May 2015 - International Equities Diversified Portfolios Update

The largest US companies have led the market higher over the past few years, and fortunately that’s where about 60% of the portfolio has been invested. However, we think it’s time to reassess that strategy. It’s never a good idea to have all your eggs on one basket, especially if it looks like the eggs might have gotten a bit expensive.

The largest US companies have led the market higher over the past few years, and fortunately that’s where about 60% of the portfolio has been invested. However, we think it’s time to reassess that strategy. It’s never a good idea to have all your eggs on one basket, especially if it looks like the eggs might have gotten a bit expensive.

One of the really difficult things about markets is that you have to worry not only about whether a company or economy is going to do well but whether too many other people think the same thing. If you end up investing in a winning economy but at ruinously short odds, you still lose money.

The chart below shows InvestSense’s expectation of long-term returns after inflation for different stock markets. Even if nothing much changes in the short to medium term we expect the US market to deliver sub-par returns.

Note that these are just our estimates, but we think they are based in sound logic and we are happy to share that with any investors who are interested. Simple metrics such as the price/earnings ratios of major regional indices, which you might see in the papers, tell a similar story.


This is what market professionals call being ‘priced for perfection’, and since nothing is perfect in investment markets it is a situation that often leads to disappointment.

The following graph shows Cash Flow Return on Investment for these countries and regions. This is very similar to the Return on Equity often quoted in the press, being the return an underlying company can generate per dollar of invested capital.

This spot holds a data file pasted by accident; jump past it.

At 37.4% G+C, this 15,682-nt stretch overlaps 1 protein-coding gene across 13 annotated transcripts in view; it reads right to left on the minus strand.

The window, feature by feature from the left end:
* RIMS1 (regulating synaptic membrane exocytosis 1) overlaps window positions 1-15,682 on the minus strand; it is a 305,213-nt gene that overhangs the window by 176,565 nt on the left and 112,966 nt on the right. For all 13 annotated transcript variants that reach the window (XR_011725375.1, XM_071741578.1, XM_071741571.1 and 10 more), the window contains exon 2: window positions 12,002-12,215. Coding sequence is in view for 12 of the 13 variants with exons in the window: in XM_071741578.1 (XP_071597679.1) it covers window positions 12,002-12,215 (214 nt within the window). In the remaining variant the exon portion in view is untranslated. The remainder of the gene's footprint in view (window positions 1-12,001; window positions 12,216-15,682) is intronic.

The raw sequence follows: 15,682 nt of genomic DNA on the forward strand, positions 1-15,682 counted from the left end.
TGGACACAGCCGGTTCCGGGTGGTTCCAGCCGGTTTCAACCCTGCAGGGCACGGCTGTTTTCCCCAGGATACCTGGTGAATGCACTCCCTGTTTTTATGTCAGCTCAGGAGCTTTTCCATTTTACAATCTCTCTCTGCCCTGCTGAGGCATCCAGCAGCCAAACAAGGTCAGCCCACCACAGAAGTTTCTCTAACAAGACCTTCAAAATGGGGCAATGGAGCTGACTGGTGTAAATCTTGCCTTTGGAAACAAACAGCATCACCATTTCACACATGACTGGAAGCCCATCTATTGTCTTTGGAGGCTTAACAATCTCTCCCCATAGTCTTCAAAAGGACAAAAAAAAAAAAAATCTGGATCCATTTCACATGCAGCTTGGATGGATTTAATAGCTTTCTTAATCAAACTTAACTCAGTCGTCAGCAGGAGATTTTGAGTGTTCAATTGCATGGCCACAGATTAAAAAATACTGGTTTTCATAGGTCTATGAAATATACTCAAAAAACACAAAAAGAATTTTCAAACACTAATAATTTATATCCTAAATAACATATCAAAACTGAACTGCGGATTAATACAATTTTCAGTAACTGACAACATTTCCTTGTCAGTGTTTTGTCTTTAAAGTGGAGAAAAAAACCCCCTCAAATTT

Clearly the US has been the top-performer and US companies will probably continue to be the most well run in the world for some time to come.

But everyone knows that, and that’s why the odds are already relatively short.

What really matters is what happens next.

If moribund Europe does a bit better than expected or a change of regime in India leads to better use of capital then investors in those markets will do well. Equally, there is no guarantee that corporate America can continue to deliver to the extent that it has in recent years. Earnings are linked to the business cycle and that means they go up and down as a company battles competitors and suffers overinvestment or underinvestment.

Portfolio Implications

In a diversified investment portfolio we don’t just have to bet on the winner, and it makes sense to back a few different economies.

As we can invest cheaply in thousands of companies it now makes sense to broaden the International Portfolio’s exposure to different regions. The changes shown below reflect that.

     

28th April 2015

New Allocation

VEU

International Equities

VANGUARD FTSE ALLW EX-US-CDI

14.8%

29.0%

IVV

International Equities

ISHARES CORE S&P 500 ETF

50.6%

30.0%

IJH

International Equities

ISHARES CORE S&P MID-CAP ETF

10.2%

15.0%

IEU

International Equities

ISHARES EUROPE -CDI

8.7%

14.0%

IEM

International Equities

ISHARES MSCI EMERGING MK-CDI

13.1%

10.0%

AAA

Cash

BETASHARES AUS HIGH INTEREST

2.7%

2.0%

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